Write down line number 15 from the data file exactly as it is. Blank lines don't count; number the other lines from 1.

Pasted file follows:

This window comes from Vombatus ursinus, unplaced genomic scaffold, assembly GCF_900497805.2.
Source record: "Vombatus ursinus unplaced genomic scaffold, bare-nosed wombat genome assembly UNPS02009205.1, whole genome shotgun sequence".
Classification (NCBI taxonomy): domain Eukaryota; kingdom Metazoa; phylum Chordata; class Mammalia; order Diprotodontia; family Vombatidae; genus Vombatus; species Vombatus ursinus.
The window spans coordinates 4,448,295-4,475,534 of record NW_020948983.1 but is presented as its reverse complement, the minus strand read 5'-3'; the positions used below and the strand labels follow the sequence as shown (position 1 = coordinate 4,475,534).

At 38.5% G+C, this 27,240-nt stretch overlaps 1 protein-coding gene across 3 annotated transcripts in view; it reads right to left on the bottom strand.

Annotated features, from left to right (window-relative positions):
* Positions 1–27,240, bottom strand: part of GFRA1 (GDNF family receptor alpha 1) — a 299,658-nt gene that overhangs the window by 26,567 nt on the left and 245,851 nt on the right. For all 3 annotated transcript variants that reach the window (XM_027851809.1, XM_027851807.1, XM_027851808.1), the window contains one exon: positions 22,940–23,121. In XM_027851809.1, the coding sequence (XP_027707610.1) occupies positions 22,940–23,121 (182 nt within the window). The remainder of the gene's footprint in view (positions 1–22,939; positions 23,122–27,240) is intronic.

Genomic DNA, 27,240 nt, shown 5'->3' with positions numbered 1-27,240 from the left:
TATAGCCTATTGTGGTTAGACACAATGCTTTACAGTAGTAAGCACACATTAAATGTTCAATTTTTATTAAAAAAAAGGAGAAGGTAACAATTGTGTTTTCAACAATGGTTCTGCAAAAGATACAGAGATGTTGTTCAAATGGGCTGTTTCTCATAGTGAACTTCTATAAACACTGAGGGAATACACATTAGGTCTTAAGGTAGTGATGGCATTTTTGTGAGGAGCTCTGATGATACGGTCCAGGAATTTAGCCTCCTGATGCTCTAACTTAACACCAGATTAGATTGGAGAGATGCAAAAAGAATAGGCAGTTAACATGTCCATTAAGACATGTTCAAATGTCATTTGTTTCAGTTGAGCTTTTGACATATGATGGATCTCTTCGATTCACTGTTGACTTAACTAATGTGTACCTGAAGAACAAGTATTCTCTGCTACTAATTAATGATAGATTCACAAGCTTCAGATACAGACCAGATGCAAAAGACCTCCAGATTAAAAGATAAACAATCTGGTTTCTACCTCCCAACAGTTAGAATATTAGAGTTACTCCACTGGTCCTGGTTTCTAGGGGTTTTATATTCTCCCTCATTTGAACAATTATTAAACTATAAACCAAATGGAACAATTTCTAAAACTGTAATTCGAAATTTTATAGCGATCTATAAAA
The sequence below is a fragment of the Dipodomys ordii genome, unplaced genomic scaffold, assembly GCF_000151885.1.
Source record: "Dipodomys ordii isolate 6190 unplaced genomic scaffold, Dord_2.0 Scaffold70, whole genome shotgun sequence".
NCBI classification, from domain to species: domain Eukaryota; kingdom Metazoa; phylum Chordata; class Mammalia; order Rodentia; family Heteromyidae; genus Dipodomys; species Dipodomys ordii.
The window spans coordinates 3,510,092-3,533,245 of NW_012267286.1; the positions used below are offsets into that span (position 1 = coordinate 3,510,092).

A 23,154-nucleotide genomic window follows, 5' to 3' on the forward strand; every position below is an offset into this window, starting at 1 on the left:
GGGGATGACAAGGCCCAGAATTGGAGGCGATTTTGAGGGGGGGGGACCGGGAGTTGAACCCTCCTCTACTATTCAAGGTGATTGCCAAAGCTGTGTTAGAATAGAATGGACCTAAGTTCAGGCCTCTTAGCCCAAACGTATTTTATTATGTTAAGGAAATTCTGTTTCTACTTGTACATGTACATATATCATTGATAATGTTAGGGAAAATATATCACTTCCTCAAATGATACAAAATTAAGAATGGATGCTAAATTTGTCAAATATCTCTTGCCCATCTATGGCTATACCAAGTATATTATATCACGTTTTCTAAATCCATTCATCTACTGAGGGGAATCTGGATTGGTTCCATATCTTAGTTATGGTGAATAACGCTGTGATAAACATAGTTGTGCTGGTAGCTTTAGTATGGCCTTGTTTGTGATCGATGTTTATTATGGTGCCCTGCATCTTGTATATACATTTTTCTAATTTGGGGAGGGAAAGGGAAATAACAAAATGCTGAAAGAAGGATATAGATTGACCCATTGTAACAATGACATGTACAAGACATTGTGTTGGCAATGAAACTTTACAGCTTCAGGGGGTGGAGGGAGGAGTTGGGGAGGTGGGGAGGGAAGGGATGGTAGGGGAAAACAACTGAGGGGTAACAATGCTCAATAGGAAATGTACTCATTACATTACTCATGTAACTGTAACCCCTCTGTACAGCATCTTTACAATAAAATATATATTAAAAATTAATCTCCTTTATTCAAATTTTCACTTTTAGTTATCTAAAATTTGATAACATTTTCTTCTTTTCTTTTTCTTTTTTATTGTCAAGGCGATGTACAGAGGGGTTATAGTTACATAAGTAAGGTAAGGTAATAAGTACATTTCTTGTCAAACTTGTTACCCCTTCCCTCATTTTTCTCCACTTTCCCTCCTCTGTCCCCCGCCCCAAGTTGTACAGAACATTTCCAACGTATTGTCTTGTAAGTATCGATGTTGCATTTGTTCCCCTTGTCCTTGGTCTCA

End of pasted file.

GGGGATGACAAGGCCCAGAATTGGAGGCGATTTTGAGGGGGGGGGACCGGGAGTTGAACCCTCCTCTACTATTCAAGGTGATTGCCAAAGCTGTGTTAGAATAGAATGGACCTAAGTTCAGGCCTCTTAGCCCAAACGTATTTTATTATGTTAAGGAAATTCTGTTTCTACTTGTACATGTACATATATCATTGATAATGTTAGGGAAAATATATCACTTCCTCAAATGATACAAAATTAAGAATGGATGCTAAATTTGTCAAATATCTCTTGCCCATCTATGGCTATACCAAGTATATTATATCACGTTTTCTAAATCCATTCATCTACTGAGGGGAATCTGGATTGGTTCCATATCTTAGTTATGGTGAATAACGCTGTGATAAACATAGTTGTGCTGGTAGCTTTAGTATGGCCTTGTTTGTGATCGATGTTTATTATGGTGCCCTGCATCTTGTATATACATTTTTCTAATTTGGGGAGGGAAAGGGAAATAACAAAATGCTGAAAGAAGGATATAGATTGACCCATTGTAACAATGACATGTACAAGACATTGTGTTGGCAATGAAACTTTACAGCTTCAGGGGGTGGAGGGAGGAGTTGGGGAGGTGGGGAGGGAAGGGATGGTAGGGGAAAACAACTGAGGGGTAACAATGCTCAATAGGAAATGTACTCATTACATTACTCATGTAACTGTAACCCCTCTGTACAGCATCTTTACAATAAAATATATATTAAAAATTAATCTCCTTTATTCAAATTTTCACTTTTAGTTATCTAAAATTTGATAACATTTTCTTCTTTTCTTTTTCTTTTTTATTGTCAAGGCGATGTACAGAGGGGTTATAGTTACATAAGTAAGGTAAGGTAATAAGTACATTTCTTGTCAAACTTGTTACCCCTTCCCTCATTTTTCTCCACTTTCCCTCCTCTGTCCCCCGCCCCAAGTTGTACAGAACATTTCCAACGTATTGTCTTGTAAGTATCGATGTTGCATTTGTTCCCCTTGTCCTTGGTCTCA